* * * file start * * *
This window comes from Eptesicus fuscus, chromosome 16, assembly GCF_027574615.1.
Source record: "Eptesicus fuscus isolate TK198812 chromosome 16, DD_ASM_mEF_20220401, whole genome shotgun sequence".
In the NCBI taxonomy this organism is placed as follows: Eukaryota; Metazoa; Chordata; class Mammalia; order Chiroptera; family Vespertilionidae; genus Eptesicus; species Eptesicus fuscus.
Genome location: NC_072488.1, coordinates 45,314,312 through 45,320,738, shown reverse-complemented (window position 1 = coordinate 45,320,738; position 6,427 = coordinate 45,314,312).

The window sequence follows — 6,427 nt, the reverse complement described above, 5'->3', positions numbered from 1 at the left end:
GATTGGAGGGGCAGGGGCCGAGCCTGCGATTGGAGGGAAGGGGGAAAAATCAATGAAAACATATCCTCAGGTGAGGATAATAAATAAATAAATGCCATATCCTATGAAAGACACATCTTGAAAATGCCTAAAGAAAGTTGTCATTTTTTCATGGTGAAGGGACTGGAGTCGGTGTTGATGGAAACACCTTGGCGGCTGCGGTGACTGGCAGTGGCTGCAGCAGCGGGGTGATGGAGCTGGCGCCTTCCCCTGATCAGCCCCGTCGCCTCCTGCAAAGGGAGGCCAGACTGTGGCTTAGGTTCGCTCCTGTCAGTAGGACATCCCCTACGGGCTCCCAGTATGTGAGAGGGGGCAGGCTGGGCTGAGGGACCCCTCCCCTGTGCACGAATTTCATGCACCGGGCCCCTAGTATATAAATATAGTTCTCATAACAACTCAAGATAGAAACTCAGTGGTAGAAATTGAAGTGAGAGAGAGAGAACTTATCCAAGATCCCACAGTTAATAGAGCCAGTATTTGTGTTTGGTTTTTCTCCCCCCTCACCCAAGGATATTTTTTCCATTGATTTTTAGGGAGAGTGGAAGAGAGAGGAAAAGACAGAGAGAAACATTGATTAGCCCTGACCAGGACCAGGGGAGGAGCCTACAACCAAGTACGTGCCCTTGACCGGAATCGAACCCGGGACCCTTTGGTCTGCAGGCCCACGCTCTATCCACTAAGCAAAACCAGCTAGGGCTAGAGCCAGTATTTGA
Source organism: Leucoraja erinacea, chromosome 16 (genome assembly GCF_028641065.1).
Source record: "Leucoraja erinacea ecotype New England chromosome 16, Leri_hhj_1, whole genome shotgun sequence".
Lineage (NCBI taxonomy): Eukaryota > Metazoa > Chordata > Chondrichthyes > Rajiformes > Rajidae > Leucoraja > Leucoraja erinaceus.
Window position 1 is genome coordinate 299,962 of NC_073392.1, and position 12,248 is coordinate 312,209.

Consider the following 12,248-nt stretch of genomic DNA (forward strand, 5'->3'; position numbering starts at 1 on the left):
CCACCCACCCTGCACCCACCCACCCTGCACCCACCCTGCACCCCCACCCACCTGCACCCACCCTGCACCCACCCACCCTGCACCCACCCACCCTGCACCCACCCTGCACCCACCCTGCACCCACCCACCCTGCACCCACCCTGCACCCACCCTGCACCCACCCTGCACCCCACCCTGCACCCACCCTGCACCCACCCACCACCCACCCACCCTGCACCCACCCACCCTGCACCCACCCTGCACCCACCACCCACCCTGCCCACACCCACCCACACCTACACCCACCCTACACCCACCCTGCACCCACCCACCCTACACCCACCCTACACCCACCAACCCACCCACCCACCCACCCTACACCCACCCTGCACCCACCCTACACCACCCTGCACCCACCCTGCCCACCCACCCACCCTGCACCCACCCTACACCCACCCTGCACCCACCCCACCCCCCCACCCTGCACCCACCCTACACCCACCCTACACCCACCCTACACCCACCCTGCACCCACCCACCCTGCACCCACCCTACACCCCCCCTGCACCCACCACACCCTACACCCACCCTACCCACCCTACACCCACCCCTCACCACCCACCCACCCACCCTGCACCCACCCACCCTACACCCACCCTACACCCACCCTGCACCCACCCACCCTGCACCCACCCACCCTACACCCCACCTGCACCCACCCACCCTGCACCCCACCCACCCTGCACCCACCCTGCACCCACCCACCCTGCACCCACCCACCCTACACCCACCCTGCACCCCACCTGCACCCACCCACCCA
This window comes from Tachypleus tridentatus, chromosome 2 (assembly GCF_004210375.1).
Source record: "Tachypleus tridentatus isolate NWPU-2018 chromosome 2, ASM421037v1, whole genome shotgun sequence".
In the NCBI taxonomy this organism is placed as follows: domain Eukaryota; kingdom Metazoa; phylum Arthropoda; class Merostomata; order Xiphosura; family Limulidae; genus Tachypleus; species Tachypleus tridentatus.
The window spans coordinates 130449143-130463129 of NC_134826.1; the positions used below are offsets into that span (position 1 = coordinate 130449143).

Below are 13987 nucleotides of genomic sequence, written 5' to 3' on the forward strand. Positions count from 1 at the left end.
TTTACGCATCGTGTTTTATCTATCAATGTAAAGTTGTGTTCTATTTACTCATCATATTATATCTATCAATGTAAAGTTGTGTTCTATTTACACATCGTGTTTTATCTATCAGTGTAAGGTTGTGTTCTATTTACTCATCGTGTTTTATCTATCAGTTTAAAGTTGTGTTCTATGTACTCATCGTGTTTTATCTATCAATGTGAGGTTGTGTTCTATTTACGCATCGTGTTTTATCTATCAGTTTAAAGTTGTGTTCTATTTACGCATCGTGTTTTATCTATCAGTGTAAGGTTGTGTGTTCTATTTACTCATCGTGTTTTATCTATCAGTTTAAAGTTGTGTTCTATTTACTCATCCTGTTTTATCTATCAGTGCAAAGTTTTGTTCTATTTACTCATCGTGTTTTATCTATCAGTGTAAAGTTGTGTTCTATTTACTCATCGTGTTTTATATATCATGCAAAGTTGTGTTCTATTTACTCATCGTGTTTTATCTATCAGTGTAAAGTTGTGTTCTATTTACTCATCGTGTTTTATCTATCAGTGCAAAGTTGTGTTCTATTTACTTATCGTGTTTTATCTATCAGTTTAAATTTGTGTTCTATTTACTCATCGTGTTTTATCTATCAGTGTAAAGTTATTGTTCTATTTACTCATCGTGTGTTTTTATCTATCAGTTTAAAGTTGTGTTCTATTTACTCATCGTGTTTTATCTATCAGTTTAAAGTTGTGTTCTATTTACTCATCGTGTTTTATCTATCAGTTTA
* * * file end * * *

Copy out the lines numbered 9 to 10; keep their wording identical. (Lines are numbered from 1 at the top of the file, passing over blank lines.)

Lineage (NCBI taxonomy): Eukaryota > Metazoa > Chordata > Chondrichthyes > Rajiformes > Rajidae > Leucoraja > Leucoraja erinaceus.
Window position 1 is genome coordinate 299,962 of NC_073392.1, and position 12,248 is coordinate 312,209.